Born in 1969 in Kazakh Soviet Republic of USSR, video artist and photographer Almagul Menlibayeva (@ almagul.menlibayeva ) lives and works between Germany and Kazakhstan. She works primarily in multi-channel video, photography, and mixed media installation. Нer work addresses such critical issues as social, economic, and political transformations in Central Asia, de-colonial re-imaginings of gender, environmental degradation through the lens of the nomadic and indigenous cosmologies and mythologies.
All images courtesy: the artist



AI Realism. Qantar, 2022. Nine prints on paper, 40 cm x 40 cm.
Supported by: American-Eurasian Art Advisors

Hailing from a political context that birthed the first major anti-nuclear movement, Nevada Semipalatinsk in 1989 and a cultural tradition that locates itself through the nomadic linguistics of guesting, Almagul Menlibayeva addresses critical issues pertaining to social, economic, and political transformations in Central Asia, de-colonial re-imaginings of gender, and environmental degradation through the lens of feminist historiography, ethno-cosmism and nomadic futurism.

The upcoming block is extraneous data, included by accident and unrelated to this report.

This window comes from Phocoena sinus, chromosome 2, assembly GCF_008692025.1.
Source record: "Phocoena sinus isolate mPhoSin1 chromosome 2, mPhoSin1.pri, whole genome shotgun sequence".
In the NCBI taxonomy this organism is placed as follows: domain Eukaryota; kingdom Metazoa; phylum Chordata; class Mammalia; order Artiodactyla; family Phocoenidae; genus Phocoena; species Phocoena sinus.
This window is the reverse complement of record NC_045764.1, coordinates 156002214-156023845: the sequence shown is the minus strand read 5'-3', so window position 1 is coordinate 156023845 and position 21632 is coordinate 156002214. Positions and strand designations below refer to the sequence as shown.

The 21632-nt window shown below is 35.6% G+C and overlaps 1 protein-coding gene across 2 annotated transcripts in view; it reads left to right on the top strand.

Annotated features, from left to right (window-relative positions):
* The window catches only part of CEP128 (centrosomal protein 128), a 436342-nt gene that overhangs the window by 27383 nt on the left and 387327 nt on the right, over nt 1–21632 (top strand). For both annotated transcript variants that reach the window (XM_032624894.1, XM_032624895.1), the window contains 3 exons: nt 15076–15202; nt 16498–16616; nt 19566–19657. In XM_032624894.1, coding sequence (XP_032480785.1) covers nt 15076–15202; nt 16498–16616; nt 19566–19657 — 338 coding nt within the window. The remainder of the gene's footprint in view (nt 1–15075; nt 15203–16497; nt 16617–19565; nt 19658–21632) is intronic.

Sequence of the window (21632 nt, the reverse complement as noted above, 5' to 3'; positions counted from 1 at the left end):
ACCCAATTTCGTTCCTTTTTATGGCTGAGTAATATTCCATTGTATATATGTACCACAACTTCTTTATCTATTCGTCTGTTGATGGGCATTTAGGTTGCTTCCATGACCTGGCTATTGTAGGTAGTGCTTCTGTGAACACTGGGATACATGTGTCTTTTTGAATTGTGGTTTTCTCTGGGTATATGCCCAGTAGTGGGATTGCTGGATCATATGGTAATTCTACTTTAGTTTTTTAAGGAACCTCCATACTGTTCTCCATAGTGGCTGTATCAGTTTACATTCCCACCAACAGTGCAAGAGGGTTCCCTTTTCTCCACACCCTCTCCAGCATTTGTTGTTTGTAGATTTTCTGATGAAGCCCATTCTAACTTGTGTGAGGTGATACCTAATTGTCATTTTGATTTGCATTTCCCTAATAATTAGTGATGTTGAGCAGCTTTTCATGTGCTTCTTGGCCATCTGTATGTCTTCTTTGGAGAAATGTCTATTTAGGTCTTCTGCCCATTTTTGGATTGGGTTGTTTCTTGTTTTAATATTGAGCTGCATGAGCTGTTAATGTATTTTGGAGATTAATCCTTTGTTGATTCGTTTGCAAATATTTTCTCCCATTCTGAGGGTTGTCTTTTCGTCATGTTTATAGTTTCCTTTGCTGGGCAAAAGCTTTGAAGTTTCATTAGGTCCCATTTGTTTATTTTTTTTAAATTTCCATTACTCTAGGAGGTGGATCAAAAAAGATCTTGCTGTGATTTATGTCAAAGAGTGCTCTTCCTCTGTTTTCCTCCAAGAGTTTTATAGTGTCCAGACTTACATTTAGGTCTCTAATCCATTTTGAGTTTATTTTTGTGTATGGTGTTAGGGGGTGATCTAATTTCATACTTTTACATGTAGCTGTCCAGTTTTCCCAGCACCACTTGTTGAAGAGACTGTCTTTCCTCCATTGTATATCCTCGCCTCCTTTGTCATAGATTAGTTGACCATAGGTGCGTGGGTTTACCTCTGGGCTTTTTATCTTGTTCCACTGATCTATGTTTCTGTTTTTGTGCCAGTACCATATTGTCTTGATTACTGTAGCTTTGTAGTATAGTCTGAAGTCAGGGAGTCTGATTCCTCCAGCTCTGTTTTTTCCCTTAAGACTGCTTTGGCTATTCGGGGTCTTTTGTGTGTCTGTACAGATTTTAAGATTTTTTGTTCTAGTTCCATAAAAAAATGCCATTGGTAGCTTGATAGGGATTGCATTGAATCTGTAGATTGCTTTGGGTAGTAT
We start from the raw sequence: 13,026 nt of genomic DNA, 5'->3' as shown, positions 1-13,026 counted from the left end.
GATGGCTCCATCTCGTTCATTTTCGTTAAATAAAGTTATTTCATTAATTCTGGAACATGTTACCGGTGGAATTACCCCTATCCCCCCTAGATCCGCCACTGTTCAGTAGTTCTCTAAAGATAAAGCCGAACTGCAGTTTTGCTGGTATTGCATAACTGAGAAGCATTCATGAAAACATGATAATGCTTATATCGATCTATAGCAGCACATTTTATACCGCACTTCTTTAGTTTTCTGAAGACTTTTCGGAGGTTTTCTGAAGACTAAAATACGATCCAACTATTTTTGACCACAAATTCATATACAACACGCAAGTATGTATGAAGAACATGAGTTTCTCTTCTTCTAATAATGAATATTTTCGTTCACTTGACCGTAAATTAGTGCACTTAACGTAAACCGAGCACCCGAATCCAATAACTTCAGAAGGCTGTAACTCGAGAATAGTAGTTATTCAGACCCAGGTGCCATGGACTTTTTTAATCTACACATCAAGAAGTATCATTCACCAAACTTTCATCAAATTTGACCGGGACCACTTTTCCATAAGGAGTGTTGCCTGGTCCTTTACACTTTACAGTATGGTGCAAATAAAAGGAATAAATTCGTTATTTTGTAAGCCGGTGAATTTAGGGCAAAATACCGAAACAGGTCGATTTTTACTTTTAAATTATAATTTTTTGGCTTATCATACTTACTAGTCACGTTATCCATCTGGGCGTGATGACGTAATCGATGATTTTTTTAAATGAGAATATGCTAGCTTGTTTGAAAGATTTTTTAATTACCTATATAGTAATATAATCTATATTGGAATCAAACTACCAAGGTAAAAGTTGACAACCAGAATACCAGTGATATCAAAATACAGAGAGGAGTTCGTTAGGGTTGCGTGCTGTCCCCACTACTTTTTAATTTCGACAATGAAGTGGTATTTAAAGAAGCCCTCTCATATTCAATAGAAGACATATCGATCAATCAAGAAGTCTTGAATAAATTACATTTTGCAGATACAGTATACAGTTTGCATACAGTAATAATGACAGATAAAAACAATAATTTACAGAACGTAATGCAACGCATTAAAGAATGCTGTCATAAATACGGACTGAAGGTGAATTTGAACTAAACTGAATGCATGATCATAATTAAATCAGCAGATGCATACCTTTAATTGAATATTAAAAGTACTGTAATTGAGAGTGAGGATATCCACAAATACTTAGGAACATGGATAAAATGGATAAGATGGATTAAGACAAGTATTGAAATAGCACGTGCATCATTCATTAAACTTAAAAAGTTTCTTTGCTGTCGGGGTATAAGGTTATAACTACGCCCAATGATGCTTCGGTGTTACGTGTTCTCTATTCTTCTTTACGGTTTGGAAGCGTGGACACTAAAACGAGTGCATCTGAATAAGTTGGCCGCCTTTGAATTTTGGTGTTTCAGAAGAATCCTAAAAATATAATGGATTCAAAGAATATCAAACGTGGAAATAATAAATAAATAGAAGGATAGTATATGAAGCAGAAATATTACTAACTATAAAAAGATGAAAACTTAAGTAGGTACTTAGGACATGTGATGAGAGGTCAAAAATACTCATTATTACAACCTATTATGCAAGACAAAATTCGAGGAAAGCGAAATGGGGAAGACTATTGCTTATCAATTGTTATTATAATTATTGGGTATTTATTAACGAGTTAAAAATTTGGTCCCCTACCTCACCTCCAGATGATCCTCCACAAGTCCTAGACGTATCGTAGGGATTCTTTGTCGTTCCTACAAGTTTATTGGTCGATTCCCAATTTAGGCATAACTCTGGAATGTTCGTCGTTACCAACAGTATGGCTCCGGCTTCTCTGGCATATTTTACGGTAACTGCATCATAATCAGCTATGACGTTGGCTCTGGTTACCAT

The nine frames of  AI Realism. Qantar use AI and the data available on the internet to reconstruct the 2022 Kazakh unrest or the January tragedy, as a countermeasure to the information warfare, fake news and conspiracy theories circulated by the secret police.

Transoxiana Dreams, 2011. HD video, 23 minutes.

Supported by: American-Eurasian Art Advisors

The film Transoxiana Dreams is a mythological account staged across the vast reaches of Menlibayeva’s native Kazakhstan, ravaged by 60 years of Soviet occupation. It leads the audience through the brutally transformed landscape of the Aral Sea to the devastation that is the Aralkum. Home to the region’s indigenous population, the Aralkum Desert was once the centre of a thriving fishing industry. The region has since been rendered into a waste devoid of water by radical Soviet irrigation policies in what is hailed as one of the worst environmental disasters on the planet. Transoxiana Dreams is an oneiric projection of a world by a little girl who inhabits the site of this ecological disaster. Unfolding against the post-Soviet hyperreality of an expanding Aralkum where her father works as a fisherman, the dream poses a quest for the sea. The expedition winds through the former USSR’s top-secret Aralsk-7 biological weapons testing facility located on the Vozrozhdeniye Island, where they’re tried by composite creatures. Having overcome these temptations comparable to those recounted in the Bardo Thodol, or the Tibetan Book of the Dead, the fellowship is finally rewarded with a visitation from the sea.